The Supreme Court of Canada released its much anticipated decision in Orphan Well Association v. Grant Thornton Limited (a case more commonly known as Redwater) on January 31, 2019. You might recall our article on the Alberta Court of Appeal’s decision in the same case.
In Redwater, the courts had to decide whether bankruptcy law trumped provincial regulatory orders issued in Alberta. Redwater Energy Corporation (Redwater) was an oil and gas developer. It held a number of development properties under the authority of the Alberta Energy Regulator (AER). With the slump in oil prices, Alberta Treasury Branches (ATB), Redwater’s primary lender, called its loan. ATB appointed Grant Thornton Ltd. first as receiver and subsequently as trustee in bankruptcy of the estate of Redwater under the federal Bankruptcy and Insolvency Act (BIA).
In the course of examining Redwater’s realizable assets, Grant Thornton became aware of outstanding environmental reclamation obligations that were associated with some of Redwater’s non-producing properties. Grant Thornton decided to put the valuable, producing wells and other “clean” assets up for sale, and to walk away from the remaining assets by renouncing them under the BIA. That resulted in putting the reclamation in the lap of the Orphan Well Association (OWA), an industry-funded organization set up in Alberta to administer a fund established for the purpose of reclamation of “orphan” properties.
The AER refused to allow the transfer of the productive licences. It issued abandonment orders requiring clean-up or posting of security for clean-up costs in relation to the renounced assets. The parties headed to court to see what would become of the value that could be realized for the retained assets. Both the trial court and the Alberta Court of Appeal would have allowed Grant Thornton to leave the liabilities behind.
In the majority decision written by Wagner C.J., the Court applied a three-part test found in another Supreme Court of Canada case decided in 2012, Newfoundland and Labrador v. AbitibiBowater Inc. The majority of the Court held that the reclamation claims were not a debt, liability or claim owing to a creditor and that they were too remote to attach a monetary value. That meant that two of the three criteria in the Abitibi test were not met. The Court therefore held that the bankruptcy did not have the effect of undoing the orders and the trustee could not cherry-pick the valuable assets while renouncing the rest.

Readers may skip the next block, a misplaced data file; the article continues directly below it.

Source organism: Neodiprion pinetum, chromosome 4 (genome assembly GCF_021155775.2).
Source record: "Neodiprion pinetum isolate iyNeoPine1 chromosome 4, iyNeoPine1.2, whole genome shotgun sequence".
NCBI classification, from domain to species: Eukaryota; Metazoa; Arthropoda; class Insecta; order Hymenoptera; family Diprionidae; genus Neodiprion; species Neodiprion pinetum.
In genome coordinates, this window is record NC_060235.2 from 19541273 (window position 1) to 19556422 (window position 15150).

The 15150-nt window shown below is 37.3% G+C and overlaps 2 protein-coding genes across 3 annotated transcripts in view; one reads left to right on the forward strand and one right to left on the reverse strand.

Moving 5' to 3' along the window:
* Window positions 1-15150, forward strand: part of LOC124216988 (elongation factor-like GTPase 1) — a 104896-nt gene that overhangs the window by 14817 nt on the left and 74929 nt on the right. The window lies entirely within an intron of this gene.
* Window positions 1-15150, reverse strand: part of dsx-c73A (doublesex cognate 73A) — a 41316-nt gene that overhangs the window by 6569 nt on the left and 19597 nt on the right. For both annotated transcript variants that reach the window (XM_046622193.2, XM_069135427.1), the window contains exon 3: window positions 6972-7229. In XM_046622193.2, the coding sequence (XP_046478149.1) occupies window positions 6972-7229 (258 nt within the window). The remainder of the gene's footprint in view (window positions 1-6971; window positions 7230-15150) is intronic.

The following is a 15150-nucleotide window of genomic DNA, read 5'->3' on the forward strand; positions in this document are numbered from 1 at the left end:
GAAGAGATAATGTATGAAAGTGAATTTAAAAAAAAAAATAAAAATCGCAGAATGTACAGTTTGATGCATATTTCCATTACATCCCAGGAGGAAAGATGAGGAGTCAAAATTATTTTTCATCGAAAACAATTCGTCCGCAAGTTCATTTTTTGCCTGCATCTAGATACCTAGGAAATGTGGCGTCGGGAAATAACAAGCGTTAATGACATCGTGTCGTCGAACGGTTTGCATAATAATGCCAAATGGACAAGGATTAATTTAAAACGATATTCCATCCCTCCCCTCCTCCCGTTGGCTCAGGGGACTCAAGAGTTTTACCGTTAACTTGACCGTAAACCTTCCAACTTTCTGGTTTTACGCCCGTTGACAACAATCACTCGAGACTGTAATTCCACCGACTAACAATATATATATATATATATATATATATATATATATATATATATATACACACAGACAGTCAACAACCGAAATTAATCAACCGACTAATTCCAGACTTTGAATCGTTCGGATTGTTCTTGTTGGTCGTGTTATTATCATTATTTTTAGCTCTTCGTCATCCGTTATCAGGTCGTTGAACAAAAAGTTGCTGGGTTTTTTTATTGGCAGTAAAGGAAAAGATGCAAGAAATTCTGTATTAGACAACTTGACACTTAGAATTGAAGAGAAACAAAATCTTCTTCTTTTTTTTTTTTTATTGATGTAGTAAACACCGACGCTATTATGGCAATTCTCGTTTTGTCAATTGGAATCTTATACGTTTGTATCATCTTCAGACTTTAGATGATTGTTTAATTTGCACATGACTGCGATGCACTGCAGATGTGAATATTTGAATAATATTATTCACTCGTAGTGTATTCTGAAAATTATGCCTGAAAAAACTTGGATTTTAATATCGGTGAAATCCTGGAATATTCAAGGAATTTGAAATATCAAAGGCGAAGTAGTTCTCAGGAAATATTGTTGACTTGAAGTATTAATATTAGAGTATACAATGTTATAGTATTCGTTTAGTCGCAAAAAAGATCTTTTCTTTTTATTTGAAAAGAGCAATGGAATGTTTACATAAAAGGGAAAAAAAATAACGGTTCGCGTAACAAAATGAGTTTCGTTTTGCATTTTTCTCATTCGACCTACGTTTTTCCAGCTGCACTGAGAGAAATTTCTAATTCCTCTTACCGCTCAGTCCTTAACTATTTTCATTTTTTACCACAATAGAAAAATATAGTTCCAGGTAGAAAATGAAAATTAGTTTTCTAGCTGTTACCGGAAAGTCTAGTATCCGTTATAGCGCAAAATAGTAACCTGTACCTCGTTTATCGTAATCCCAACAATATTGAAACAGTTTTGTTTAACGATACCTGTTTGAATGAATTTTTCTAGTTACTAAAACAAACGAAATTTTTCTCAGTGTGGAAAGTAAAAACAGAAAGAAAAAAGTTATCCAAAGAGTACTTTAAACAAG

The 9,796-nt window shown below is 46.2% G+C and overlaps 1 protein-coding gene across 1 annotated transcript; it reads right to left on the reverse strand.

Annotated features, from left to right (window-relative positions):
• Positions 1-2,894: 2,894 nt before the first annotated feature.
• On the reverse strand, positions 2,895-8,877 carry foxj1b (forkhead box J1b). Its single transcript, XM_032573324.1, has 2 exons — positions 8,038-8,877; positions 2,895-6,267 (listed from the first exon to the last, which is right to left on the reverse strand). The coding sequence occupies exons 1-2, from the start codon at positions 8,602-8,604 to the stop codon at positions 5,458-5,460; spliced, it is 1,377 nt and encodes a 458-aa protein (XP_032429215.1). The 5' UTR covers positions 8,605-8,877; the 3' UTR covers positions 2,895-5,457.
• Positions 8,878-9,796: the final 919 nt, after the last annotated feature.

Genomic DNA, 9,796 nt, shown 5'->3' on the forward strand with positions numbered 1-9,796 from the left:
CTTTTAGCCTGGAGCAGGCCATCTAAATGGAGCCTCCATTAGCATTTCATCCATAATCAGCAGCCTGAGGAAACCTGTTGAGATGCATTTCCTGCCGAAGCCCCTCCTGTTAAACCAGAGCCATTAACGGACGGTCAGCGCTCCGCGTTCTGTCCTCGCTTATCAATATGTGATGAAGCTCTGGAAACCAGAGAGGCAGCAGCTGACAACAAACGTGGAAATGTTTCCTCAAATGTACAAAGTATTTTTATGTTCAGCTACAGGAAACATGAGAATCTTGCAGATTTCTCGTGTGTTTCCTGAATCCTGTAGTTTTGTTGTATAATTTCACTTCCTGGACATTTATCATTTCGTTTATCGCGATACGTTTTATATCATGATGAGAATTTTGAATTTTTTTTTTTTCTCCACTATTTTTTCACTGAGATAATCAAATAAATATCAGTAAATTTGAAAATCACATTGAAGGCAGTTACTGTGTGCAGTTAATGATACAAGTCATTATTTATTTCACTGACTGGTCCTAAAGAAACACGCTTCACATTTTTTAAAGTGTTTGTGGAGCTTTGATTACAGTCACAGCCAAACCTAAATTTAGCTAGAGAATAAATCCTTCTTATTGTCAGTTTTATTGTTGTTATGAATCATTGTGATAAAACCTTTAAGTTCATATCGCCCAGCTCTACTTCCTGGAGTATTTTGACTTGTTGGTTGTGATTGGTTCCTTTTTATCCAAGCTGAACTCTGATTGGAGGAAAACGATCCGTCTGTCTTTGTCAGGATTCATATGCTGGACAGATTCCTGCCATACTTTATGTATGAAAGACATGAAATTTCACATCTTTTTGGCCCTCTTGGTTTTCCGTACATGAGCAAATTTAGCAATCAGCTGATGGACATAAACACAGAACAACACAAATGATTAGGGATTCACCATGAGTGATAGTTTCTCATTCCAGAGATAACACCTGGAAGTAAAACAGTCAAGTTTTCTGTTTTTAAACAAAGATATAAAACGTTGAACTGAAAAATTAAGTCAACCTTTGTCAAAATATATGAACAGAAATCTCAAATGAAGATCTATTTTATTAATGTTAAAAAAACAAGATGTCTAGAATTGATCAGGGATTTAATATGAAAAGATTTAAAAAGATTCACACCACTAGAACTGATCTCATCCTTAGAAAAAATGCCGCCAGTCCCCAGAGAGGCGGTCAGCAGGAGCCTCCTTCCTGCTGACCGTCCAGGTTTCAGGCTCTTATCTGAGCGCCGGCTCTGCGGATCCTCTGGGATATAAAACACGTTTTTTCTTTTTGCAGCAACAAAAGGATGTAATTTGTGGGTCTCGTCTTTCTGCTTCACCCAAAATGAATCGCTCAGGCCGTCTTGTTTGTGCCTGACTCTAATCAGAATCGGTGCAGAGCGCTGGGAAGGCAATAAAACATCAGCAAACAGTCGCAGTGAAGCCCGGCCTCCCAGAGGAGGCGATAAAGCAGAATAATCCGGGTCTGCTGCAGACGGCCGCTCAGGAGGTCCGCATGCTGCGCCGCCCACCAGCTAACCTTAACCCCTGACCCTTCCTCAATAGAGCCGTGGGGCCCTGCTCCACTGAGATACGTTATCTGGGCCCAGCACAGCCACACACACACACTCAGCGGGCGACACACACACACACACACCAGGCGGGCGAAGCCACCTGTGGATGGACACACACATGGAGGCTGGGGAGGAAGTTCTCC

This was a bit of a surprise to many environmental law practitioners, including most of the ones I attended a conference with just a few weeks prior to the decision.
What then, is the upshot?
Ostensibly, this is good news for provincial regulators. It is more likely that their enforcement orders will be found to continue to be binding upon corporations in bankruptcy. While it does not make receivers or trustees in bankruptcy personally responsible for rehabilitation costs, it does mean that the proceeds of sale of the valuable assets may have to be put toward satisfying those orders before any of it is available to lenders and other creditors. That means less costs potentially borne by the provinces (and their taxpayers). Predictably, lenders do not seem to garner a lot of public sympathy.
On the other hand, (assuming no changes to the BIA) the decision means that lenders and other creditors will have to pay closer attention to the borrower’s unfunded clean-up and closure costs when extending and monitoring credit. If the lender no longer has the ability to deal with valuable assets and leave the “dirty” behind, it means that credit in environmentally sensitive sectors may become tighter, reporting requirements may become more onerous, and some lenders may become skittish.
The dissenting minority decision written by Côté J. said the majority decision was not based on “polluter pays”, but instead resulted in a regime of “lender pays”. After all, it is always open to the provinces to require permittees and licensees to post better (and more) security to fund rehabilitation costs, and to carry out better monitoring and inspections to ensure that the security is really adequate to fund clean-up. On top of that, who is in a better position to monitor environmental compliance and reclamation costs, the regulator or the bank? Surely, the regulators have better expertise and, assuming proper funding from government, better resources to carry out the work. Indeed, the regulators also wield the bigger stick – fines and penalties – whereas the most that the lender can do is either refuse to lend, lend less, or call in a loan where potential trouble is spotted. By the time that issues are obvious, the lender may choose to let things ride, so long as payments are being made, rather than force a realization that could put its security at risk. It is difficult to see how that serves environmental protection.
In some respects, the decision can be seen as a bit of a “Get out of Jail Free” card for the provinces and their resource and environmental regulators. No doubt that is the way that ATB felt about it.
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